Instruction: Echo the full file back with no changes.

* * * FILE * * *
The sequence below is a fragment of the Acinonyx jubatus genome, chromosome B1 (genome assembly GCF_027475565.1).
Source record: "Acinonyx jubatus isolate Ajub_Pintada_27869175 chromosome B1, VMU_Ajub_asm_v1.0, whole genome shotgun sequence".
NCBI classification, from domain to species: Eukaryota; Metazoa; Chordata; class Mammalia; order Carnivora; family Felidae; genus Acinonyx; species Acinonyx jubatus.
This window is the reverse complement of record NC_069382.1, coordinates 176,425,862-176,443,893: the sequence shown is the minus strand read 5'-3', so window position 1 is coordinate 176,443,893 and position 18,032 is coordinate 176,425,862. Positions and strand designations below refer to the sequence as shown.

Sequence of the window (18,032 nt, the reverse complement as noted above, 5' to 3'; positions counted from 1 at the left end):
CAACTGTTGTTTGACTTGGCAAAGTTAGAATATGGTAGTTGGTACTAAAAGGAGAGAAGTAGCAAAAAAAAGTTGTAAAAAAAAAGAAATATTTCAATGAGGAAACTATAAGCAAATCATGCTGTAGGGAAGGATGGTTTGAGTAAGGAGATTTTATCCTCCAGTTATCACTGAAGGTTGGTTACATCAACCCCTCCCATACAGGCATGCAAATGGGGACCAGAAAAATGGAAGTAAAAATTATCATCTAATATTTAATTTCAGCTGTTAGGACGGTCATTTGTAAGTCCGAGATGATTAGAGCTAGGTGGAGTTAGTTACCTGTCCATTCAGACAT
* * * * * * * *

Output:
The sequence below is a fragment of the Acinonyx jubatus genome, chromosome B1 (genome assembly GCF_027475565.1).
Source record: "Acinonyx jubatus isolate Ajub_Pintada_27869175 chromosome B1, VMU_Ajub_asm_v1.0, whole genome shotgun sequence".
NCBI classification, from domain to species: Eukaryota; Metazoa; Chordata; class Mammalia; order Carnivora; family Felidae; genus Acinonyx; species Acinonyx jubatus.
This window is the reverse complement of record NC_069382.1, coordinates 176,425,862-176,443,893: the sequence shown is the minus strand read 5'-3', so window position 1 is coordinate 176,443,893 and position 18,032 is coordinate 176,425,862. Positions and strand designations below refer to the sequence as shown.

Sequence of the window (18,032 nt, the reverse complement as noted above, 5' to 3'; positions counted from 1 at the left end):
CAACTGTTGTTTGACTTGGCAAAGTTAGAATATGGTAGTTGGTACTAAAAGGAGAGAAGTAGCAAAAAAAAGTTGTAAAAAAAAAGAAATATTTCAATGAGGAAACTATAAGCAAATCATGCTGTAGGGAAGGATGGTTTGAGTAAGGAGATTTTATCCTCCAGTTATCACTGAAGGTTGGTTACATCAACCCCTCCCATACAGGCATGCAAATGGGGACCAGAAAAATGGAAGTAAAAATTATCATCTAATATTTAATTTCAGCTGTTAGGACGGTCATTTGTAAGTCCGAGATGATTAGAGCTAGGTGGAGTTAGTTACCTGTCCATTCAGACAT